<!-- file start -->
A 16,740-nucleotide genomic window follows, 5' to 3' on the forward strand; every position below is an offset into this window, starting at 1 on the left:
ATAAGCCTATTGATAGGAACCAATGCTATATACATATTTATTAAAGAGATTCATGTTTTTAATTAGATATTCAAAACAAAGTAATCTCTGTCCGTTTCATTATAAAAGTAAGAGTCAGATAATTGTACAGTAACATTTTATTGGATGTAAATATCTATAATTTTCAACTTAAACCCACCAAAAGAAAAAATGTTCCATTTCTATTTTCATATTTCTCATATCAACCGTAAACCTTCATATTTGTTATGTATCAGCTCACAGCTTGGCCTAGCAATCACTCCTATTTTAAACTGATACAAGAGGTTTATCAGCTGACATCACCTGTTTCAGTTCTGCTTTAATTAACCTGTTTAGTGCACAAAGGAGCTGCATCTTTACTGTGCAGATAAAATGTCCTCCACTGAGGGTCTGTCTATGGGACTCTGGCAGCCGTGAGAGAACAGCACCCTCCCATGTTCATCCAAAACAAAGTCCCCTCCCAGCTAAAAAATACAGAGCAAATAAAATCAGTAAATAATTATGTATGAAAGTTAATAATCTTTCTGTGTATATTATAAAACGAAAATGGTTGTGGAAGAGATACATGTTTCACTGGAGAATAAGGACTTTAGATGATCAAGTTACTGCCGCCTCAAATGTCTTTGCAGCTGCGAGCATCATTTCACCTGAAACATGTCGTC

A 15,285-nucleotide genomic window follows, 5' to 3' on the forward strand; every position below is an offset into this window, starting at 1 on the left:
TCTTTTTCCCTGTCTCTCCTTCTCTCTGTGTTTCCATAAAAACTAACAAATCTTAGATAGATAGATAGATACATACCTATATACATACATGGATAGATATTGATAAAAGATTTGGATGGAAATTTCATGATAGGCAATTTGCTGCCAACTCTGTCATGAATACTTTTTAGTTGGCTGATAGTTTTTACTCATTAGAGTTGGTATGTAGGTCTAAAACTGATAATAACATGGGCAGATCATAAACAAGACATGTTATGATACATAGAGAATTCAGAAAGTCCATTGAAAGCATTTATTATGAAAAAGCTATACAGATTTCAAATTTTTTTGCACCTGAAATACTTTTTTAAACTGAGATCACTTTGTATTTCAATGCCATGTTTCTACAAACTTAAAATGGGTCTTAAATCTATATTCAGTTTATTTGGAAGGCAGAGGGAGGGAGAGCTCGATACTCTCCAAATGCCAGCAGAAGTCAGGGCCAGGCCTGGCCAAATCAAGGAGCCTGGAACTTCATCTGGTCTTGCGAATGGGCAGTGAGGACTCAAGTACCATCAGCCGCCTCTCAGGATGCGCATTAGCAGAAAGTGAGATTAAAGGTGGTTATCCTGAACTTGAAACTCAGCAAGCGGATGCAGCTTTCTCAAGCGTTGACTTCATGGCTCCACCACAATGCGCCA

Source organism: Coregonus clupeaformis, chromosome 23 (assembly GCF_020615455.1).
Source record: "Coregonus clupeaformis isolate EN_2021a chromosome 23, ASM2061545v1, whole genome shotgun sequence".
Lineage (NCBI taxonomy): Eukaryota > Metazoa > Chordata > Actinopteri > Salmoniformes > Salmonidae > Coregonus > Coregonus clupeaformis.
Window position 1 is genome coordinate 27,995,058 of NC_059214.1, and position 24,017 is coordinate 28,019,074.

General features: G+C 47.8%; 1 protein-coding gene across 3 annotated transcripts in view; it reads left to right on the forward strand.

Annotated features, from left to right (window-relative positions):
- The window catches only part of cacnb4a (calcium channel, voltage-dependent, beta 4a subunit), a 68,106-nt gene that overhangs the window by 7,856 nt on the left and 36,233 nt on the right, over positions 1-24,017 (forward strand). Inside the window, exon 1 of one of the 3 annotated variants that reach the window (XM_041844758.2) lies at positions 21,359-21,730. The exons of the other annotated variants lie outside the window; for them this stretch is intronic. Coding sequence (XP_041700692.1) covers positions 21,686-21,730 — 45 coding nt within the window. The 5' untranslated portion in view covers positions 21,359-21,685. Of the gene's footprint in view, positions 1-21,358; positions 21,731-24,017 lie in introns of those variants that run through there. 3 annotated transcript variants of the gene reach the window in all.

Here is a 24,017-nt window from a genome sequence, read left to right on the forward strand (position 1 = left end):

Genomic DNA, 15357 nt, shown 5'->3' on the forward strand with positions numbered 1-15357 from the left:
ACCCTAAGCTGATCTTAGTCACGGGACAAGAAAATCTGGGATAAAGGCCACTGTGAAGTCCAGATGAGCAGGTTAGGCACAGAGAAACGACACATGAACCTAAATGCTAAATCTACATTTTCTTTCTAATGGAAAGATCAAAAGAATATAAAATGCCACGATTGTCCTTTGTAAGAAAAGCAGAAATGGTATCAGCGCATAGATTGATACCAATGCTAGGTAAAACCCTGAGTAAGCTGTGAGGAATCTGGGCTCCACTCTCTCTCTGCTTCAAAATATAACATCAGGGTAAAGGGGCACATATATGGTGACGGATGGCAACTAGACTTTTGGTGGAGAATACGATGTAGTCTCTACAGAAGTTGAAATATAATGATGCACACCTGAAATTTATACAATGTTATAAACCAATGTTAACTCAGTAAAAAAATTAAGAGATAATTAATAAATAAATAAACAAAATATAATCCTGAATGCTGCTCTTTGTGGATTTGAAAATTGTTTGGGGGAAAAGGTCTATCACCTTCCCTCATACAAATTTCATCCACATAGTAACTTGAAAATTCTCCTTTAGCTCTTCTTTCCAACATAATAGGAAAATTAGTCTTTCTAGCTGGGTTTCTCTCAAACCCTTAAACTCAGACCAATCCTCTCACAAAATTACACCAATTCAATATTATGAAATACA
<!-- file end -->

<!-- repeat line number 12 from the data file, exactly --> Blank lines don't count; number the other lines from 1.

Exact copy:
Here is a 24,017-nt window from a genome sequence, read left to right on the forward strand (position 1 = left end):